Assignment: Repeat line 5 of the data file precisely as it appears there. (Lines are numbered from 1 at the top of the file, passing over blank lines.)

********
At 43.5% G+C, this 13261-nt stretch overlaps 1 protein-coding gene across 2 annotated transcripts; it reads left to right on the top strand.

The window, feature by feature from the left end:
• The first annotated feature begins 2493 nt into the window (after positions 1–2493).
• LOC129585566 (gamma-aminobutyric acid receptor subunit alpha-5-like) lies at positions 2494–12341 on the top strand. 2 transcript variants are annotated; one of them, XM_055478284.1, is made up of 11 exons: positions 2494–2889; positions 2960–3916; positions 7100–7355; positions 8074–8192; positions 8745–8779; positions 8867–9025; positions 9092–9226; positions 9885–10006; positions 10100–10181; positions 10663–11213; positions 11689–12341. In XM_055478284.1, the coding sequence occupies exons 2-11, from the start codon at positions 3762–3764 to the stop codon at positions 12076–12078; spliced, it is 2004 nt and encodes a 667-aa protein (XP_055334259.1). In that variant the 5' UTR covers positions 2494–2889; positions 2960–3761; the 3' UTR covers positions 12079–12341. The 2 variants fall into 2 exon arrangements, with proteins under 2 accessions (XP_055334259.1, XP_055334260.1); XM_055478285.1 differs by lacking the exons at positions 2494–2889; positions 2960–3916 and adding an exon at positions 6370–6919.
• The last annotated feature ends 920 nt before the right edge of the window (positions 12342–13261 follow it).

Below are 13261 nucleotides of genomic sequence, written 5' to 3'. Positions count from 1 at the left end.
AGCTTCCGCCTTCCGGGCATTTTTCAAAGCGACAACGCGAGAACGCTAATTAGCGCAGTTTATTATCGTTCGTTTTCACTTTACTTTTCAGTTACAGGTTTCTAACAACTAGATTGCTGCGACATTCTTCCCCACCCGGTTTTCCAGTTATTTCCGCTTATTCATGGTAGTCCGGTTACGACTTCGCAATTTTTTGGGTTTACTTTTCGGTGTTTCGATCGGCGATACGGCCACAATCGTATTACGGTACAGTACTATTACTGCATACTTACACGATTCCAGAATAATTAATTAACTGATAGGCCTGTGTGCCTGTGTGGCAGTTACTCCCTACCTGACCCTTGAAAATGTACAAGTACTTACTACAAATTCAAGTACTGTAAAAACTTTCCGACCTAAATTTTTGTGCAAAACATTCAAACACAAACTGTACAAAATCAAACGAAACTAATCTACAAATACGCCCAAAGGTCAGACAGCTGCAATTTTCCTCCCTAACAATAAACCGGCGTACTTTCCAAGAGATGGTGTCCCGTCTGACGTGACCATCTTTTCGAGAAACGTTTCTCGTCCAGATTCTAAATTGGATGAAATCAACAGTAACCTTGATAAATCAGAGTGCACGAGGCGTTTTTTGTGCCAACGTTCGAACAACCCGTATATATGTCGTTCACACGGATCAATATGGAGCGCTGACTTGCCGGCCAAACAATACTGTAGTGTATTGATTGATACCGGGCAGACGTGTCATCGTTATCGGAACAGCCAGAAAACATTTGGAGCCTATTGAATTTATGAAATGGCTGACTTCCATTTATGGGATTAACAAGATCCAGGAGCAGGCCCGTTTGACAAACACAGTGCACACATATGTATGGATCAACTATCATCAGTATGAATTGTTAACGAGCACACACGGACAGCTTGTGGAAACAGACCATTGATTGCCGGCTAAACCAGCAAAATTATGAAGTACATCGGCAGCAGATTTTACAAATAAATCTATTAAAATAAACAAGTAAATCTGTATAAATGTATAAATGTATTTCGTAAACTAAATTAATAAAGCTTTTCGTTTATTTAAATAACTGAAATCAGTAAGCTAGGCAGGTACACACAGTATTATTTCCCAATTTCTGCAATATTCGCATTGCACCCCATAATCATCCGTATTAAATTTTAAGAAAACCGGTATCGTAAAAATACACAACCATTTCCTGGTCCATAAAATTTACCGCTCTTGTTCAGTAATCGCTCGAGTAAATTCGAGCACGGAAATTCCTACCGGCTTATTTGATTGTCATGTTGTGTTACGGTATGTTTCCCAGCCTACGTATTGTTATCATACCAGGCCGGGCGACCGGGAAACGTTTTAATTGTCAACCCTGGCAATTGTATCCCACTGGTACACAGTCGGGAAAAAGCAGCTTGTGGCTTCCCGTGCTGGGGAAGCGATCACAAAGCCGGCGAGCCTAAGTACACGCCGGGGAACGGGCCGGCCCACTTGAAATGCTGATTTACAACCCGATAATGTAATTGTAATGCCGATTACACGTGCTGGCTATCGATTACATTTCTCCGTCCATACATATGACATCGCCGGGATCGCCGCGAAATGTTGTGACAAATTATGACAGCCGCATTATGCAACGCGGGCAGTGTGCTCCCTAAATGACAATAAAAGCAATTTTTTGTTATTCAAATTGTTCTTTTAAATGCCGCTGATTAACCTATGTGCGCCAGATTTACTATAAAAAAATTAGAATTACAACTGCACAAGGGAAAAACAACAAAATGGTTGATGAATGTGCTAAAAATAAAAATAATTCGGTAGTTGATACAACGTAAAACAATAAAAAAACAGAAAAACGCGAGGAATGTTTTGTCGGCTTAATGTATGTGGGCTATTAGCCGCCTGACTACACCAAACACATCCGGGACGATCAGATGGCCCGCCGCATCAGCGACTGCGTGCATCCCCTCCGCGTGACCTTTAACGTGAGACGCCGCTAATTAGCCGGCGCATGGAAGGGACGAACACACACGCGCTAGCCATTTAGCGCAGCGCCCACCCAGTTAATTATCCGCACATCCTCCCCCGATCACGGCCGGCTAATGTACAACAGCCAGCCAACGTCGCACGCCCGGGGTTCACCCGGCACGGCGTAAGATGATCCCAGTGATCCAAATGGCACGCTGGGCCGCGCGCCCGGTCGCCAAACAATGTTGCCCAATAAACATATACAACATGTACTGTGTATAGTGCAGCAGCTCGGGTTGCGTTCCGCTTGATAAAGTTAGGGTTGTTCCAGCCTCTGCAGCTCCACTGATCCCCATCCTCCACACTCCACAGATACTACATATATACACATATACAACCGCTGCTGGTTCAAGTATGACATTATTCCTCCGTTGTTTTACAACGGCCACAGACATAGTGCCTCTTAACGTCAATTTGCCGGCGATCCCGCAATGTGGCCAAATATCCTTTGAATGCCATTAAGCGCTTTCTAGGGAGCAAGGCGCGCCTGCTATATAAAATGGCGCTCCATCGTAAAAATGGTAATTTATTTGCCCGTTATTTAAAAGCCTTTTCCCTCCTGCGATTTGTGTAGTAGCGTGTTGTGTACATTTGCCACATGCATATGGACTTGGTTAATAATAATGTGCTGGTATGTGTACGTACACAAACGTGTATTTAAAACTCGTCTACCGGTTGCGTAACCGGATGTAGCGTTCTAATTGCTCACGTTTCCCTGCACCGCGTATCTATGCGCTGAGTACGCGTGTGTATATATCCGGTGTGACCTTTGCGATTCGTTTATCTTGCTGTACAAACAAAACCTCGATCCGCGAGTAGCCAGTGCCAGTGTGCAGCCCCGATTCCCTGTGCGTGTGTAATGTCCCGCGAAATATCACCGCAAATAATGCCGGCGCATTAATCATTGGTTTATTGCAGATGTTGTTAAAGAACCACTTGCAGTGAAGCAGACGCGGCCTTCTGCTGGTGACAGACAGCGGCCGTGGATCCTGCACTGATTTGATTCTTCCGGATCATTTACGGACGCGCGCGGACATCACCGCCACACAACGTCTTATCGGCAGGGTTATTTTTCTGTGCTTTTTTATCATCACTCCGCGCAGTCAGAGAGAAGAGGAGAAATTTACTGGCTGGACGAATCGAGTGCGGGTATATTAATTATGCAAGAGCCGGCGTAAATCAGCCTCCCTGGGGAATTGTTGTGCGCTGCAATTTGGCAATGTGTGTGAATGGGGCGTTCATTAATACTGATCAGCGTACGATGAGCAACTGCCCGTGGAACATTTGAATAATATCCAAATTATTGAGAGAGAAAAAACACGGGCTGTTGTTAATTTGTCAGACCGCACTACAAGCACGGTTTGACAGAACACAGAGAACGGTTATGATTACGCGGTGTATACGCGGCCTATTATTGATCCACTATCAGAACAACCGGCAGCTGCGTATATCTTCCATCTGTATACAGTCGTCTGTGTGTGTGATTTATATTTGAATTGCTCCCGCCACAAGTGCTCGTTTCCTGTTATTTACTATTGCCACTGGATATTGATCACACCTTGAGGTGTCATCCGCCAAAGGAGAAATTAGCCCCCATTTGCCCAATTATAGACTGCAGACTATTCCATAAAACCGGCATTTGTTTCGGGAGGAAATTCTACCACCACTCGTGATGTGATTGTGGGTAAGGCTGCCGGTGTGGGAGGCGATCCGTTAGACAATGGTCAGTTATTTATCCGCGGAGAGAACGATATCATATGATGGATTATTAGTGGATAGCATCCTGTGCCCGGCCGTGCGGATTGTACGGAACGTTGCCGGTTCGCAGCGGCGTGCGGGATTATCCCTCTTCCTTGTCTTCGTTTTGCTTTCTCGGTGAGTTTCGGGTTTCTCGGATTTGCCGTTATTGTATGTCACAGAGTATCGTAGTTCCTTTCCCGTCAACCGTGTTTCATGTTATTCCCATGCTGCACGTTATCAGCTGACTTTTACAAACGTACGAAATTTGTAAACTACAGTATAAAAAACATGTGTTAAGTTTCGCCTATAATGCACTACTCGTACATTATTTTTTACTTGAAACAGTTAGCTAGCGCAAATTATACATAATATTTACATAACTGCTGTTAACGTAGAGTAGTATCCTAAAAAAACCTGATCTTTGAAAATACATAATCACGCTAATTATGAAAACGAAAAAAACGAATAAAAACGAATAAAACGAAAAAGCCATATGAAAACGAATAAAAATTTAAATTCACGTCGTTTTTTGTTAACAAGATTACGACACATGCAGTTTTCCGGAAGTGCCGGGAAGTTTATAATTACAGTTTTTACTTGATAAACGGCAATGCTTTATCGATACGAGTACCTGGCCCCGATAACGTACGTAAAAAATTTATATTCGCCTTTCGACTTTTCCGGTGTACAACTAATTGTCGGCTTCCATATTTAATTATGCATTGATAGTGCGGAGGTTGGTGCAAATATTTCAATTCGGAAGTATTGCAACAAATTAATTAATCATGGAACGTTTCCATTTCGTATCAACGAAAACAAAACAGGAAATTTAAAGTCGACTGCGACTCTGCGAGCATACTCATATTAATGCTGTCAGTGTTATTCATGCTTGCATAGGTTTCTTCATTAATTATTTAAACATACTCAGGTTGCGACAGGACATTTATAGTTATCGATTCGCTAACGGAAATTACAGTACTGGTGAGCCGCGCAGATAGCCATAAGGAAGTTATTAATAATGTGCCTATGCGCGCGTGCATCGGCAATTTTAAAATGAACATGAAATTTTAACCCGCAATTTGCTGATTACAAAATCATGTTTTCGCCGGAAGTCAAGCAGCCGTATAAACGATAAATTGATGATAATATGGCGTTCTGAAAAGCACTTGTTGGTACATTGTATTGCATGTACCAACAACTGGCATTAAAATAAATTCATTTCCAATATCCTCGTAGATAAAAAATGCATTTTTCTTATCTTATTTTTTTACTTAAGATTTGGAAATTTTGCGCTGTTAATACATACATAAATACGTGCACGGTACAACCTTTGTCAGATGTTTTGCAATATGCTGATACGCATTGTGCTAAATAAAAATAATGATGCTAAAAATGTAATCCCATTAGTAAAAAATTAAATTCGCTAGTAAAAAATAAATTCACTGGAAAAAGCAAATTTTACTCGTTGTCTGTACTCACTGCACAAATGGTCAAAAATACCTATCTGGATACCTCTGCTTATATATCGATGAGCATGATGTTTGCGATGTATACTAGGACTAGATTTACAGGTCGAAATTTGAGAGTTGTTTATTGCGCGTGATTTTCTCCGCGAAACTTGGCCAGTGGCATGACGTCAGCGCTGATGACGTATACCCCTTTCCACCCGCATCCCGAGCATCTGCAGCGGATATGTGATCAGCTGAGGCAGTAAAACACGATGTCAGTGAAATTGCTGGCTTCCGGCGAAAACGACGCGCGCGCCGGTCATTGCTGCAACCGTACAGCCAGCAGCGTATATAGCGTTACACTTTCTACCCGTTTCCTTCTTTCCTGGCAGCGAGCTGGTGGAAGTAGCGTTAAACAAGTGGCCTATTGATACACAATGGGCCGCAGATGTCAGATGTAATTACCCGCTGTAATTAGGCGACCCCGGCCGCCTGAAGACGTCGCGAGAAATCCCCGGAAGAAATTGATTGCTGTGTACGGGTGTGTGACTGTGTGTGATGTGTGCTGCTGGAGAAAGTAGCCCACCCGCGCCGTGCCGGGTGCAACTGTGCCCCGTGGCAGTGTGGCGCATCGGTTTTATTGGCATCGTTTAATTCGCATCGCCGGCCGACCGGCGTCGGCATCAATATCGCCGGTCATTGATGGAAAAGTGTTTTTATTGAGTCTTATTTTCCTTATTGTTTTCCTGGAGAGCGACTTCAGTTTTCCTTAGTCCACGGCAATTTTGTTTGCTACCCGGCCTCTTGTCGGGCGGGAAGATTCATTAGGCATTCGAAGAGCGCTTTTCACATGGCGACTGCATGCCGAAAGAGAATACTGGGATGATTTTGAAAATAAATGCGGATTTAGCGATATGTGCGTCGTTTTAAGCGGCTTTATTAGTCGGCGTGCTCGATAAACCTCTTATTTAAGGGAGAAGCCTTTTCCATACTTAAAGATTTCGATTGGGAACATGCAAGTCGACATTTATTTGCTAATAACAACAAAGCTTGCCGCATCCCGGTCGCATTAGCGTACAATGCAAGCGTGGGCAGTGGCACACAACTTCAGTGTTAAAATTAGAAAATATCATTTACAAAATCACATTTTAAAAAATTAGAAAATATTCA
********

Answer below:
• The last annotated feature ends 920 nt before the right edge of the window (positions 12342–13261 follow it).